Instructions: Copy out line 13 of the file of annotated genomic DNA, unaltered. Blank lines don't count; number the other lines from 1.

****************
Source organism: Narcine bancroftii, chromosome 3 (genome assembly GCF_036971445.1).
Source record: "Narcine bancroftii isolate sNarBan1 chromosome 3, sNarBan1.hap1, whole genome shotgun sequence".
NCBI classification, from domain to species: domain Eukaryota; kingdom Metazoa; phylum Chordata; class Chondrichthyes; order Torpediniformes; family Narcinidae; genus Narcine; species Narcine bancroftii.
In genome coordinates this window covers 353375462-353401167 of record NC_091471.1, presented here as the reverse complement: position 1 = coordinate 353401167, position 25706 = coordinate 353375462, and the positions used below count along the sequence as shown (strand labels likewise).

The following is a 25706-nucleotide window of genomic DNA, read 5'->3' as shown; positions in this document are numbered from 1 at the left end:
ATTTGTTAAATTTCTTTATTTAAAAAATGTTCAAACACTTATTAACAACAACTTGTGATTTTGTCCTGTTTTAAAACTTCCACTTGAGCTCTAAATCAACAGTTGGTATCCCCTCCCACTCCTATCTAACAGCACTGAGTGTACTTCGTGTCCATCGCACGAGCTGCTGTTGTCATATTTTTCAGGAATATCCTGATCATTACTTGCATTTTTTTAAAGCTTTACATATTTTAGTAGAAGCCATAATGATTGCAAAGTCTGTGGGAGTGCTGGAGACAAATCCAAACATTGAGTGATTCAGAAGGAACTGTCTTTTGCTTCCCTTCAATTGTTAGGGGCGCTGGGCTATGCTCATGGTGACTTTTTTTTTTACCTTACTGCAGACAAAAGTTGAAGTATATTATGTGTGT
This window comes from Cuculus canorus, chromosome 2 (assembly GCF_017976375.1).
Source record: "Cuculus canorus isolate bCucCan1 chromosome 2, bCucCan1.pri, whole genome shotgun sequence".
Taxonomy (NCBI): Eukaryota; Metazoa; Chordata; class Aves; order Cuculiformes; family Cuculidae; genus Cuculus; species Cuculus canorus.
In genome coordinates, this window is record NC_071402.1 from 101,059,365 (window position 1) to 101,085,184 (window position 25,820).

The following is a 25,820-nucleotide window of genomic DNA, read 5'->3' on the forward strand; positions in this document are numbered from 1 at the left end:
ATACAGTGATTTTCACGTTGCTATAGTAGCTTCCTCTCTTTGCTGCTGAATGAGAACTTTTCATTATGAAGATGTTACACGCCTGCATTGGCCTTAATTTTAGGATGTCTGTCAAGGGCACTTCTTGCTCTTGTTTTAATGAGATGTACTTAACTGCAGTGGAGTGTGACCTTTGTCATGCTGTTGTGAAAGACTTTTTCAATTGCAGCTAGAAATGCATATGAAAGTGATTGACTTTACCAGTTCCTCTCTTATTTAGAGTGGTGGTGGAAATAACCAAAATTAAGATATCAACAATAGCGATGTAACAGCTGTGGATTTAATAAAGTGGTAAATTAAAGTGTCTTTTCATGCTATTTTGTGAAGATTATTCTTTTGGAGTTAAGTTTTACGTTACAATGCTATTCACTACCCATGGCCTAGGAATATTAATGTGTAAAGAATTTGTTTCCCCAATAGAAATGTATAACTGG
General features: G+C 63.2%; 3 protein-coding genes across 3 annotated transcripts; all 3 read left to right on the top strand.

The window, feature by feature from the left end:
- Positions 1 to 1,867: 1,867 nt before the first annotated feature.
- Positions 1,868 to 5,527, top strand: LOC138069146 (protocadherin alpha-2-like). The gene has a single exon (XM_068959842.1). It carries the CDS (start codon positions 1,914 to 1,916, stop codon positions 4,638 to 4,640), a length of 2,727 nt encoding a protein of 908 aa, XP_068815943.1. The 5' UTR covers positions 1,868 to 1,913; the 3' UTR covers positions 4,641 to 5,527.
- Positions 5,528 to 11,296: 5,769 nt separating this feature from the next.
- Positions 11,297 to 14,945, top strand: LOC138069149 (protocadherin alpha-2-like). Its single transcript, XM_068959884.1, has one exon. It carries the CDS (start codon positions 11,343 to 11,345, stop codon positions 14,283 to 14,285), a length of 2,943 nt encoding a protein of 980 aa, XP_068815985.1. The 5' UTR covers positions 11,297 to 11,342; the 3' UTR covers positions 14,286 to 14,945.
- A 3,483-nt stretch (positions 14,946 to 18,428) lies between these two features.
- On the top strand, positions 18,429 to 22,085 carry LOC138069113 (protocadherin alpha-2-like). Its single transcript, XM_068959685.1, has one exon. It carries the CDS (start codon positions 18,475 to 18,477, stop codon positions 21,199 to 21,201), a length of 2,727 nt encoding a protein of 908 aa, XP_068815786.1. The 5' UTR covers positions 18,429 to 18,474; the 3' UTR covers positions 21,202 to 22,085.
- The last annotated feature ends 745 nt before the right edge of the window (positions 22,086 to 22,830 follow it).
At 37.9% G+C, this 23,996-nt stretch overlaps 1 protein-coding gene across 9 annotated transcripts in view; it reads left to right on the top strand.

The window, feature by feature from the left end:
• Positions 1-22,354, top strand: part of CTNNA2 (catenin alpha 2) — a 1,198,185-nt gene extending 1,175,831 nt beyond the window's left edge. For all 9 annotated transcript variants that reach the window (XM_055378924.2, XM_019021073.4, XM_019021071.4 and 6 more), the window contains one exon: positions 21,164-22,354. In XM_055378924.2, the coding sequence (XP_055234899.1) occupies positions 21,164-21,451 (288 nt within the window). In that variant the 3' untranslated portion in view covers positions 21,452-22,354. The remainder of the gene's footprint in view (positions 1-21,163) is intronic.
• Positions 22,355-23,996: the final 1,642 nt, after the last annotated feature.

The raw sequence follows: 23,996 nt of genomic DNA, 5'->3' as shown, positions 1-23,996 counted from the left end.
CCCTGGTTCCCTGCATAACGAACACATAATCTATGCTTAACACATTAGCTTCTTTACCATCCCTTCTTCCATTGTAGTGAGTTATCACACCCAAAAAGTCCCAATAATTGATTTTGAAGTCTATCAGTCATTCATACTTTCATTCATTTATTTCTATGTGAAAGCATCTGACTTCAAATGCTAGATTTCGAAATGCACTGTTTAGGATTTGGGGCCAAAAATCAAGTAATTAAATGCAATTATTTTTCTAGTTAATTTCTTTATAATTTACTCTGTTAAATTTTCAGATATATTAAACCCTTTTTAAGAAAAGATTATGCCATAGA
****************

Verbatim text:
General features: G+C 63.2%; 3 protein-coding genes across 3 annotated transcripts; all 3 read left to right on the top strand.